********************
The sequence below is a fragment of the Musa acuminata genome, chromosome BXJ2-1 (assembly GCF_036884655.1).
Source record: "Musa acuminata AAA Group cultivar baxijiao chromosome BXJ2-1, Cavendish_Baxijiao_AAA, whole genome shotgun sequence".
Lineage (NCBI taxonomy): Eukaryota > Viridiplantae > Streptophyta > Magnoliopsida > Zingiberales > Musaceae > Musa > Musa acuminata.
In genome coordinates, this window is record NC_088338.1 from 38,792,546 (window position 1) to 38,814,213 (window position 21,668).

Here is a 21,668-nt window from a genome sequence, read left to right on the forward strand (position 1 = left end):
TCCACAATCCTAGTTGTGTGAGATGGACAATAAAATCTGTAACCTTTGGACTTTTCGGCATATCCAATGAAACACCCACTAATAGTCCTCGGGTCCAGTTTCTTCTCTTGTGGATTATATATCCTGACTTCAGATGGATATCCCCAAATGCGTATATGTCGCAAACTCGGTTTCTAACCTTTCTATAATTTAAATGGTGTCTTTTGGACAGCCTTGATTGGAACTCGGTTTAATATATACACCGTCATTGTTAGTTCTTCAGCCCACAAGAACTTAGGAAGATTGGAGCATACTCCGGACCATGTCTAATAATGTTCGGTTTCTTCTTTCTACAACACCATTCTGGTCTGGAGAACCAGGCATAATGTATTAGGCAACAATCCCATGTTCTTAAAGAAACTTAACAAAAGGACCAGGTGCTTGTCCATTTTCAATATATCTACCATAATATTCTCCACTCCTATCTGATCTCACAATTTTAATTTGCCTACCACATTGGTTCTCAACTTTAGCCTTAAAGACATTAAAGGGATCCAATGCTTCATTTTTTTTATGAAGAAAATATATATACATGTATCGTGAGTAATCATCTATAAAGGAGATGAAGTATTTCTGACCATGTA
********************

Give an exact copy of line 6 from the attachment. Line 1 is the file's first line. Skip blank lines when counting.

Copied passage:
TCCACAATCCTAGTTGTGTGAGATGGACAATAAAATCTGTAACCTTTGGACTTTTCGGCATATCCAATGAAACACCCACTAATAGTCCTCGGGTCCAGTTTCTTCTCTTGTGGATTATATATCCTGACTTCAGATGGATATCCCCAAATGCGTATATGTCGCAAACTCGGTTTCTAACCTTTCTATAATTTAAATGGTGTCTTTTGGACAGCCTTGATTGGAACTCGGTTTAATATATACACCGTCATTGTTAGTTCTTCAGCCCACAAGAACTTAGGAAGATTGGAGCATACTCCGGACCATGTCTAATAATGTTCGGTTTCTTCTTTCTACAACACCATTCTGGTCTGGAGAACCAGGCATAATGTATTAGGCAACAATCCCATGTTCTTAAAGAAACTTAACAAAAGGACCAGGTGCTTGTCCATTTTCAATATATCTACCATAATATTCTCCACTCCTATCTGATCTCACAATTTTAATTTGCCTACCACATTGGTTCTCAACTTTAGCCTTAAAGACATTAAAGGGATCCAATGCTTCATTTTTTTTATGAAGAAAATATATATACATGTATCGTGAGTAATCATCTATAAAGGAGATGAAGTATTTCTGACCATGTA